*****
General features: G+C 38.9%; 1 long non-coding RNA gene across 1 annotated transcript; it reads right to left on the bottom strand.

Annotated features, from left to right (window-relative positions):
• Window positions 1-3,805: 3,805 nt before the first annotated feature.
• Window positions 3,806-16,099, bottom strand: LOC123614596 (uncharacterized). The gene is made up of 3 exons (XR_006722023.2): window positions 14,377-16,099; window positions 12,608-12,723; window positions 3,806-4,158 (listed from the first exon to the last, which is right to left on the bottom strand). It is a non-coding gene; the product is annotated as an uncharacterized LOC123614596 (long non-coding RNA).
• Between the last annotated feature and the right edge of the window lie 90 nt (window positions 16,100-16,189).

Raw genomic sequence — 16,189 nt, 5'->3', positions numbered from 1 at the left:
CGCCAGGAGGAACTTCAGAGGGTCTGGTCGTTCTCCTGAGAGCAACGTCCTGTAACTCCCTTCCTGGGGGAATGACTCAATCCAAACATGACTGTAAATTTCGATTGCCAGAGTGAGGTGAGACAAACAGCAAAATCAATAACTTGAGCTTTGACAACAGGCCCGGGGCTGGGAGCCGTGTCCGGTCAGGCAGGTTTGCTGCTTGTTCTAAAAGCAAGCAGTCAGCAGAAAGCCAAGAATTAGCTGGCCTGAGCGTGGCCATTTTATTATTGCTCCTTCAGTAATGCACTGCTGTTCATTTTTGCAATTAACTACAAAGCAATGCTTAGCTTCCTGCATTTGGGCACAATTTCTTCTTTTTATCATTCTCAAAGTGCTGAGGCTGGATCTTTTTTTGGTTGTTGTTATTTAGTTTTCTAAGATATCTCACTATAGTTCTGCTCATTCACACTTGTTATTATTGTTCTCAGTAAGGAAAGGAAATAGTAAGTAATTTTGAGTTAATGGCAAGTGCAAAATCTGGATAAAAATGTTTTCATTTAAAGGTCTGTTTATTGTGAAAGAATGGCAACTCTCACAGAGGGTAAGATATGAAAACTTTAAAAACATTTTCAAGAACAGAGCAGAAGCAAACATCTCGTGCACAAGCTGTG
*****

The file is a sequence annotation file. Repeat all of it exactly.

General features: G+C 38.9%; 1 long non-coding RNA gene across 1 annotated transcript; it reads right to left on the bottom strand.

Annotated features, from left to right (window-relative positions):
• Window positions 1-3,805: 3,805 nt before the first annotated feature.
• Window positions 3,806-16,099, bottom strand: LOC123614596 (uncharacterized). The gene is made up of 3 exons (XR_006722023.2): window positions 14,377-16,099; window positions 12,608-12,723; window positions 3,806-4,158 (listed from the first exon to the last, which is right to left on the bottom strand). It is a non-coding gene; the product is annotated as an uncharacterized LOC123614596 (long non-coding RNA).
• Between the last annotated feature and the right edge of the window lie 90 nt (window positions 16,100-16,189).

Raw genomic sequence — 16,189 nt, 5'->3', positions numbered from 1 at the left:
CGCCAGGAGGAACTTCAGAGGGTCTGGTCGTTCTCCTGAGAGCAACGTCCTGTAACTCCCTTCCTGGGGGAATGACTCAATCCAAACATGACTGTAAATTTCGATTGCCAGAGTGAGGTGAGACAAACAGCAAAATCAATAACTTGAGCTTTGACAACAGGCCCGGGGCTGGGAGCCGTGTCCGGTCAGGCAGGTTTGCTGCTTGTTCTAAAAGCAAGCAGTCAGCAGAAAGCCAAGAATTAGCTGGCCTGAGCGTGGCCATTTTATTATTGCTCCTTCAGTAATGCACTGCTGTTCATTTTTGCAATTAACTACAAAGCAATGCTTAGCTTCCTGCATTTGGGCACAATTTCTTCTTTTTATCATTCTCAAAGTGCTGAGGCTGGATCTTTTTTTGGTTGTTGTTATTTAGTTTTCTAAGATATCTCACTATAGTTCTGCTCATTCACACTTGTTATTATTGTTCTCAGTAAGGAAAGGAAATAGTAAGTAATTTTGAGTTAATGGCAAGTGCAAAATCTGGATAAAAATGTTTTCATTTAAAGGTCTGTTTATTGTGAAAGAATGGCAACTCTCACAGAGGGTAAGATATGAAAACTTTAAAAACATTTTCAAGAACAGAGCAGAAGCAAACATCTCGTGCACAAGCTGTG